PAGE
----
NZTA's road safety manager is firmly in favour of introducing a zero road toll target.
Associate Transport Minister Julie Anne Genter last week said the government was looking at a zero road toll target similar to the one in Sweden.
New Zealand's road safety strategy is already largely based on the Swedish approach, which assumes that people will make mistakes and aims primarily on reducing the harm which results from them.
NZTA Road Safety Manager Harry Wilson said people often did not see speed as a risk, they saw it as something other people did.
"Everyone's got a story you know, 'did you ever fall asleep?' and people say 'oh, yeah, of course', so when they think about it like that it makes sense."
He supported putting in place a zero road toll target as any level of death was intolerable.
"I do, absolutely, you've got to have an aspiration, you've got to have a vision, and that's what Vision Zero does.
"For most people the word, toll, implies that there's a tolerable level of death."
The current approach had been in the works for about 10 years, with the speed management guide having been developed over the past three years by NZTA, the AA, police and local government organisations.
It uses statistics around which roads are most risky for drivers and advises roading authorities - NZTA for state highways and councils for local roads - on how best to change speed limits, with some roads having limits increased and others reduced.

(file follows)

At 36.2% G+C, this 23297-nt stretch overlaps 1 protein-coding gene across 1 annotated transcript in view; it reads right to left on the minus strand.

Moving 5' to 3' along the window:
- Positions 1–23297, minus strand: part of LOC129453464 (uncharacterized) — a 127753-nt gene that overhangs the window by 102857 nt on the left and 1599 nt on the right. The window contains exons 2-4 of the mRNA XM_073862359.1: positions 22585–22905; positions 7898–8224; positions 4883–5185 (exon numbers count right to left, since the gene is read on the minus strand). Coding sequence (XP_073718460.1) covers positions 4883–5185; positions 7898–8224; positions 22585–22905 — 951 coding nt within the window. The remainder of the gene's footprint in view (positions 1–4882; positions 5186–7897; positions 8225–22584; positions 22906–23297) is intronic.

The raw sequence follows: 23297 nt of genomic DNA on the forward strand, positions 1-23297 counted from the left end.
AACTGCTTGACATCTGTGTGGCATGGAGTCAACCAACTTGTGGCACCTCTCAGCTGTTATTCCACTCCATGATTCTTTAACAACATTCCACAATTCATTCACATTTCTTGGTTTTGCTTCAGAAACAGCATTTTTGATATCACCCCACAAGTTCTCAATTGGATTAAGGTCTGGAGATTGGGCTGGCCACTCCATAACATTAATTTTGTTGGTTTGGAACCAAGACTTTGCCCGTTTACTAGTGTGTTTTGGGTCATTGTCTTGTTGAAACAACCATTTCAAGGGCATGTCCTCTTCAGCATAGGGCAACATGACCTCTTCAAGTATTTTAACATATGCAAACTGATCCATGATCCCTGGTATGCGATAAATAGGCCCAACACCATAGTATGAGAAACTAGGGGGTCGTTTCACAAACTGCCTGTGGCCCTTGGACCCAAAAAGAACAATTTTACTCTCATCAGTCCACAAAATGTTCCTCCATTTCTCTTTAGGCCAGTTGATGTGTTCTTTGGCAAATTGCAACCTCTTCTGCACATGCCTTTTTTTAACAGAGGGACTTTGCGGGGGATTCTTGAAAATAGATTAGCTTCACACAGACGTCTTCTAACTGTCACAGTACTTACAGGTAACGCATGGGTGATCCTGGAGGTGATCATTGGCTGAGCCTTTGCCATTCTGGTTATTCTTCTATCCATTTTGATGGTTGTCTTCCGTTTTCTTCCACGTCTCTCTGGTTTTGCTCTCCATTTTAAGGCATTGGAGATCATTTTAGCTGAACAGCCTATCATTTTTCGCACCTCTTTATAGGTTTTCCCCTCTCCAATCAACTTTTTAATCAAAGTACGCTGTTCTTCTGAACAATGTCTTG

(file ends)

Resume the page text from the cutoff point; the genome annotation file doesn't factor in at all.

It also advises on which roads can best be improved and upgraded with safety measures like median barriers, or enforcement controls like speed cameras.
He said the changes were not yet affecting the road toll, which has recently begun to trend upwards again.
"We're just not there yet, so if you look at one of the roads of national significance they take 10 years to build ... you can't just go out and do major road improvements overnight."
There were limits to how quickly changes could be put in place, and how much could be spent on improvements, however.
"You can always do more, transport investment is a very complex thing ... there's never enough money to do everything at once," Mr Wilson said.
He said some changes were also being fought at the community level, but mostly those were not around speeds.
"The most common area is usually just around - not the speed limit - it's the engineering side of things, so when you put in the median strip [barrier] and suddenly they can't get into their driveway [from the opposite side of the road].
"So, it's very much reasonable community concerns."
The improvements were worth it to save lives and reduce injury, he said, and the organisation hoped not having such safety improvements would feel as unfamiliar to regular New Zealanders as not wearing a seatbelt.
He said it was also about making New Zealand roads more uniform.
"So when you're driving from Kaitaia to Coromandel the roads have the same enhancements, and it looks and feels the same.
"When New Zealand used to have a 100km/h default, people didn't really think about it.
"It's also the urban environment in particular, speeds around schools, around urban cul de sacs."